They say it's haunted; They say Lord Hemispot is a warlock. I wonder if he is. Bodie yelped in pain as Cowley's thin, switch came whistling down on his unprotected hand. Bodie drew up, hugged it tight to his chest. He hated the tears that sprang to his blue eyes. They were a sign of weakness to him.
"Your eyes should be focused on the page, Bodie, not on the castle. Next time, I'll use the strap. Do you comprehend?"
"Yes, sir." The young boy bit his lip to keep any further words from escaping but they yelled in his head.
"Aye, I thought you would." Cowley continued his stroll down the aisle.
"I hate him," Bodie grumbled-bled as he and Doyle walked home from school later.
"Who? Mr. Cowley?"
"No, your da! Of course I mean the Cow. I don't like being hit!"
Bitterness twisted the young features. "I get hit at home; I get hit at school! I'm tired of it, Ray!"
"I know." He gripped his friend's arm in compassion and total understanding. Bodie's da was a mean man.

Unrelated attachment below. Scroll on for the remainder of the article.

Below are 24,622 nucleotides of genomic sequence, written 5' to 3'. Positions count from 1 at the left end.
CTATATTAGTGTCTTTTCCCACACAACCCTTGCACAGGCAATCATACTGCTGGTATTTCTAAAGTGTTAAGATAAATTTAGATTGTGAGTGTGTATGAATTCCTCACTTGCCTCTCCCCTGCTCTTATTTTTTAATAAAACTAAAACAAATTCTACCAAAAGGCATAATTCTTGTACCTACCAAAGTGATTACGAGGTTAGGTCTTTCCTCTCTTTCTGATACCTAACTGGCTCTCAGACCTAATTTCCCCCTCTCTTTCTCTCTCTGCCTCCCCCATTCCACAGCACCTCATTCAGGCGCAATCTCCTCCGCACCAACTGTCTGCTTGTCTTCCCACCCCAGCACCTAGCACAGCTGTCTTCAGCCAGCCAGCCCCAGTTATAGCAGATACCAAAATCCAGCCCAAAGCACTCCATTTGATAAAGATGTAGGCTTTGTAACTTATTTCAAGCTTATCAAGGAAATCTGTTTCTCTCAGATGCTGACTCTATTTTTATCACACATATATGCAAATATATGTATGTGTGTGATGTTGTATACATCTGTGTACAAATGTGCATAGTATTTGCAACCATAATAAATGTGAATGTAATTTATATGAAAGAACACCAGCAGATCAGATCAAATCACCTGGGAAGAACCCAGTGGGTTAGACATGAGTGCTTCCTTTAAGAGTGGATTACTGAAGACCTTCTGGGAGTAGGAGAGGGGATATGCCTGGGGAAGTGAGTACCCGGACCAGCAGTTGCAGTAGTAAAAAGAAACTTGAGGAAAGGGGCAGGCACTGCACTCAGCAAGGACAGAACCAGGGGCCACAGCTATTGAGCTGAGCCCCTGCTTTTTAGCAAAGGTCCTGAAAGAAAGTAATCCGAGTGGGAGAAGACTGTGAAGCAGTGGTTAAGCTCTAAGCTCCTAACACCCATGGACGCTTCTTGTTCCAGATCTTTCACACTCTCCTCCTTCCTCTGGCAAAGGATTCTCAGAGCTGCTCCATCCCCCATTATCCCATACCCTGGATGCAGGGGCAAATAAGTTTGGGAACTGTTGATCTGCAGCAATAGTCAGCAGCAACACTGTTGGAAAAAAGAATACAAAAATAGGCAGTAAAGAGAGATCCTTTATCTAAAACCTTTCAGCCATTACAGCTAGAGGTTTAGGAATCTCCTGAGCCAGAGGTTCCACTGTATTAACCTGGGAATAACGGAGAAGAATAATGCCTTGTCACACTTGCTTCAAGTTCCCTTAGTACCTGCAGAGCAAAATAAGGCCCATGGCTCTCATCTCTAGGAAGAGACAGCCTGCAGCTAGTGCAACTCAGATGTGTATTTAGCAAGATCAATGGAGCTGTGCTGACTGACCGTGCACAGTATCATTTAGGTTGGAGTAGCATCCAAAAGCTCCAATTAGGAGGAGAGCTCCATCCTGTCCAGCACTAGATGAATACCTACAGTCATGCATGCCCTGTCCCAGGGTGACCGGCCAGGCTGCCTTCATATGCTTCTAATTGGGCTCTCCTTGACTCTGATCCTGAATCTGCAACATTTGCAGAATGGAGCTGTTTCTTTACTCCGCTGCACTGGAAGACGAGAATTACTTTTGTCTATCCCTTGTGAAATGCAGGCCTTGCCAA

"You don't know, Ray, what I...what he...." Bodie choked on the words. "You just don't know what's it like." The pain, the tribulation in his life rose like bile into his throat.
The tone in his friend's voice made Doyle feel uncomfortable. "What is it, William?"
"No." How sad he sounded, how bleakly accepting. "Never mind; It's my problem."
Bodie's eyes shifted up toward the dark house on the hill. They lingered there thought-fully. "I wonder if Lord Hemispot really is a warlock like they say."
"He's just a strange, old man. You know how people are; They enjoy making mountains out of dung heaps."
"I wouldn't mind having that power." There was an earnest, wishful sound in his voice.
"He doesn't have any power, not really. He's just real good at fooling people."
"No one tells him what to do. Can you imagine having that much domination?"
"No one wishes him good morrow either, William."
"No one wants to work for him. They're all afraid of him. I wish...." Bodie turned sorrowful eyes toward his friend. "I wish people were afraid of me!"
"You wouldn't have any friends!"
"I wouldn't have anyone hurting me either!" He crossed his arms across his chest and hugged himself tight. "No one would touch me, not ever again."
Doyle didn't know how to answer that one; He changed the subject slightly. "Can you imagine how dirty his house is?"
Bodie half smiled, completely understanding. "He has Adle working for him."
"Still, one man can't possibly keep that huge place clean. It's his fault though; If he wouldn't pretend he's some type of magician...."
"Warlock," Bodie corrected.
"Warlock...if he wouldn't go around pretending to be one, he could have dozens of servants taking care of him."
"Adle can't talk."